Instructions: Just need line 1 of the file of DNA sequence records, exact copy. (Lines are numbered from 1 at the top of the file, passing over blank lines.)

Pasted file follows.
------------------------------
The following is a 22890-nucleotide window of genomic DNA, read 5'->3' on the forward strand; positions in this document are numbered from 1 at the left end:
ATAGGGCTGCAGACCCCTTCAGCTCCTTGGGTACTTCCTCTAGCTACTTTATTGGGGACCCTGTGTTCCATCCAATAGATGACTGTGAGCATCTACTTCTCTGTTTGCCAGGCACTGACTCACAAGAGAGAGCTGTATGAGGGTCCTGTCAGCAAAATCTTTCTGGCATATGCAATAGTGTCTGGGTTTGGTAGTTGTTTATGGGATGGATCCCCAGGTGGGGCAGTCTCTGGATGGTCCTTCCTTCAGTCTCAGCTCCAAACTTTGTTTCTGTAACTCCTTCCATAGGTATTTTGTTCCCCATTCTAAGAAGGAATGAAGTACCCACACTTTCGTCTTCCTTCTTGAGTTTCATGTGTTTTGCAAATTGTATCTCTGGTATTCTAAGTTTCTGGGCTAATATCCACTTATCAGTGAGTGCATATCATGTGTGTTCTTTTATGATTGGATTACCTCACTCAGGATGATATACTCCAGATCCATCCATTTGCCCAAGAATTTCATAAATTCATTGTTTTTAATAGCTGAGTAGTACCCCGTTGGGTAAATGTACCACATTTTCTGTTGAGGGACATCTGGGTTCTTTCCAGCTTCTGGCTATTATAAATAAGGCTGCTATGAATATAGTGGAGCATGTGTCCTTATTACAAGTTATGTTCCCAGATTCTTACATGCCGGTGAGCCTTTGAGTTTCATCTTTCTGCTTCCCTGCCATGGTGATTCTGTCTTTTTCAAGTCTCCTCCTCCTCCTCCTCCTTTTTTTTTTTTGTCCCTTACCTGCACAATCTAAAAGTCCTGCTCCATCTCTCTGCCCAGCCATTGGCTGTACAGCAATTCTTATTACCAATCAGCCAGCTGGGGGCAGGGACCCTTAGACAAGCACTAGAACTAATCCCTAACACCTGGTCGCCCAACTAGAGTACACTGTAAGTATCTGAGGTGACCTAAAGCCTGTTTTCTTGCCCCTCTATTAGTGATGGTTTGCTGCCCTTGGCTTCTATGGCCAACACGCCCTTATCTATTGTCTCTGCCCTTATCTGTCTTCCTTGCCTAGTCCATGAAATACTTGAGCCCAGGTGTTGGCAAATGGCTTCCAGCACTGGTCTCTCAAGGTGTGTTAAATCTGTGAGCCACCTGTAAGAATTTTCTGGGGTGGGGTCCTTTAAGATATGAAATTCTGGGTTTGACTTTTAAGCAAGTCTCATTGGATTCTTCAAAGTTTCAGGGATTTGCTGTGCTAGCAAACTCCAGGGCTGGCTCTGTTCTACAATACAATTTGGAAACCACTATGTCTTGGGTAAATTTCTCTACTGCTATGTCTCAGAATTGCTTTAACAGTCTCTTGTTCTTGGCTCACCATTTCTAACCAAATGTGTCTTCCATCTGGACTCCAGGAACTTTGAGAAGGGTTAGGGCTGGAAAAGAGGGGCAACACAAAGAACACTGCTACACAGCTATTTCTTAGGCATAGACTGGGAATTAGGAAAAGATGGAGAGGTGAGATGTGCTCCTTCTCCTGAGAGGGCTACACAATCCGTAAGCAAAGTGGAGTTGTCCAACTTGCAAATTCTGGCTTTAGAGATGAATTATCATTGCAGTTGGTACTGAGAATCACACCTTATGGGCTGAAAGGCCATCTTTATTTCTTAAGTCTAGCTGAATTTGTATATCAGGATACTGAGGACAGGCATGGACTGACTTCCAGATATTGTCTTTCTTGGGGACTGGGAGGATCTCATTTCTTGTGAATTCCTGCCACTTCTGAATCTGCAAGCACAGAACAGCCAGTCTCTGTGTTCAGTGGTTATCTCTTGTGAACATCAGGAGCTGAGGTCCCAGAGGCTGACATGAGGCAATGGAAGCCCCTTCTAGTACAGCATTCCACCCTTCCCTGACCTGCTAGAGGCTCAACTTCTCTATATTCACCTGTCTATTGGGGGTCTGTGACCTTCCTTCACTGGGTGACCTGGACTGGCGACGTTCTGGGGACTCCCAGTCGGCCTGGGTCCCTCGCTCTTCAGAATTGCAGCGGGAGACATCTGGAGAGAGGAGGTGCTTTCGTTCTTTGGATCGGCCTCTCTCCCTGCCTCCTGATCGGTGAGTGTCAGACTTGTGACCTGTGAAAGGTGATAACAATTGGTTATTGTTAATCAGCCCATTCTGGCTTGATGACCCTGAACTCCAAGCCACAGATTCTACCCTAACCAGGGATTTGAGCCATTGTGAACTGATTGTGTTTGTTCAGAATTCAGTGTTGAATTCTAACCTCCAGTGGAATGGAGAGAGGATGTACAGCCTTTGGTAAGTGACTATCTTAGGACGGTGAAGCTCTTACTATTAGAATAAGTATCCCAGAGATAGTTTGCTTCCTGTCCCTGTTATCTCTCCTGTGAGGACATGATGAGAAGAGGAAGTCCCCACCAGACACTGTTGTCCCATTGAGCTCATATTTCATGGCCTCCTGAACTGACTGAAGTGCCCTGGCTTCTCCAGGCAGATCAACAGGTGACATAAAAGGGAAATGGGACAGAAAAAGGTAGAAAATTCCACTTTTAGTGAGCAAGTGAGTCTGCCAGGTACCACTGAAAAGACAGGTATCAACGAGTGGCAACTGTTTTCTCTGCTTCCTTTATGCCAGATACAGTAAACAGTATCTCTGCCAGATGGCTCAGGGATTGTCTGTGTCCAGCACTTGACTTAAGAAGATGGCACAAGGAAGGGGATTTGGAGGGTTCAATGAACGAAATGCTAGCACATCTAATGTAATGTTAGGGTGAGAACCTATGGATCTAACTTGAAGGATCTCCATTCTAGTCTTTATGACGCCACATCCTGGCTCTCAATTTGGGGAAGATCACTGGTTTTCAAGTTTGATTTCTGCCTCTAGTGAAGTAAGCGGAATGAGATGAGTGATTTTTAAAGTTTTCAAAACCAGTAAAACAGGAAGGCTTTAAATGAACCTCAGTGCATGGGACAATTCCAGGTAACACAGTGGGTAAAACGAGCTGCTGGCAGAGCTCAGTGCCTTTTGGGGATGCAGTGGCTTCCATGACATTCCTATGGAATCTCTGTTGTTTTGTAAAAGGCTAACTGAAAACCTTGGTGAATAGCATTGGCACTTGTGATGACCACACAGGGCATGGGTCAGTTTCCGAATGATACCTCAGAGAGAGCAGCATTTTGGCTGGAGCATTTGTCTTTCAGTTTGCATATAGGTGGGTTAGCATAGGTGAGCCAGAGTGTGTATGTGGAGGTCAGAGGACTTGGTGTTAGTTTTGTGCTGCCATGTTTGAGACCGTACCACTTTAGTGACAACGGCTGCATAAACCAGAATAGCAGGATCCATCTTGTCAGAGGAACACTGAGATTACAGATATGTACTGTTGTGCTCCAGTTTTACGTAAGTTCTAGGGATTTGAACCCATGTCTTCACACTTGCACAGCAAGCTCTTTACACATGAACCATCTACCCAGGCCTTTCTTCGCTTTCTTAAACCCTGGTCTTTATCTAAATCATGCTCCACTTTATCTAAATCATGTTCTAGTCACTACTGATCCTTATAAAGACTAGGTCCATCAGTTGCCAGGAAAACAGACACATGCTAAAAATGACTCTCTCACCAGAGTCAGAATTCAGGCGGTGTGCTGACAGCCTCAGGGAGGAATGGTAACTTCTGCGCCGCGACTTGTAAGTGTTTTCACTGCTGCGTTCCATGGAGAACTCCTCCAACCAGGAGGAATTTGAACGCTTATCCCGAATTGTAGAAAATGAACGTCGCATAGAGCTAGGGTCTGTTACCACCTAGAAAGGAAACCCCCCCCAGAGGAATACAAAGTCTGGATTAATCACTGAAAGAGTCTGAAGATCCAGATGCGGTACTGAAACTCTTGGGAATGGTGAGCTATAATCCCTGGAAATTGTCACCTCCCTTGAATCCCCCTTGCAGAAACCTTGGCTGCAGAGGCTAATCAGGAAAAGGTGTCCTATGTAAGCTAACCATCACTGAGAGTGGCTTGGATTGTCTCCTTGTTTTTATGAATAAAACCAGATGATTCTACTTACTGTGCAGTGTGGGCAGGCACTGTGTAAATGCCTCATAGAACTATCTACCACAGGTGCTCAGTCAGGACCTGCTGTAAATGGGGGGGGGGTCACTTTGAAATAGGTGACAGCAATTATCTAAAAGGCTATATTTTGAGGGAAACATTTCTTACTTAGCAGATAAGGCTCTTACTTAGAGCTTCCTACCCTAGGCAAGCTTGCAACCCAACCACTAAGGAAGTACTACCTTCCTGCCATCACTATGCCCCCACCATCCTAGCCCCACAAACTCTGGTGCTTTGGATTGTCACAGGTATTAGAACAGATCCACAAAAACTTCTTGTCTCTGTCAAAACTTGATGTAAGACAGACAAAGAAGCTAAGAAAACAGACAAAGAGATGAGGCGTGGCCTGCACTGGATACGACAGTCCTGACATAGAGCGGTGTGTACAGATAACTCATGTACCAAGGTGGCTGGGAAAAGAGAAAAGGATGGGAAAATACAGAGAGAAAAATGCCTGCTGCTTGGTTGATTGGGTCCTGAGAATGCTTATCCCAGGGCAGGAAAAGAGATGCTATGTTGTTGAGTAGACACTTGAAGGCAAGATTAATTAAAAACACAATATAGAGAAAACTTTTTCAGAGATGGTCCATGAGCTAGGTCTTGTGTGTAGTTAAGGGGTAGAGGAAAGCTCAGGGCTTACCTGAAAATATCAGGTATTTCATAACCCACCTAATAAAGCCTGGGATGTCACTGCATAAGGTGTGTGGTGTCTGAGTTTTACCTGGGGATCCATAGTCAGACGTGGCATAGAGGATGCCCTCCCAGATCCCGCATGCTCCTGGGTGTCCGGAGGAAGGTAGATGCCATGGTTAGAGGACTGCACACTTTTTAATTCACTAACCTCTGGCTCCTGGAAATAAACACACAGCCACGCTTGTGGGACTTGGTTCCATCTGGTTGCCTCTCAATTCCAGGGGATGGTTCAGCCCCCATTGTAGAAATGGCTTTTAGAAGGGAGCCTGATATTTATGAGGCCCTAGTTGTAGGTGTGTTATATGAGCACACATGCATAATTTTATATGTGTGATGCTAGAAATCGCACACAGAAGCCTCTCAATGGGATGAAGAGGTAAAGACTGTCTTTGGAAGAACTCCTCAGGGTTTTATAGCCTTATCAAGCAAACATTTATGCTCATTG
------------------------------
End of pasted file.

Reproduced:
The following is a 22890-nucleotide window of genomic DNA, read 5'->3' on the forward strand; positions in this document are numbered from 1 at the left end: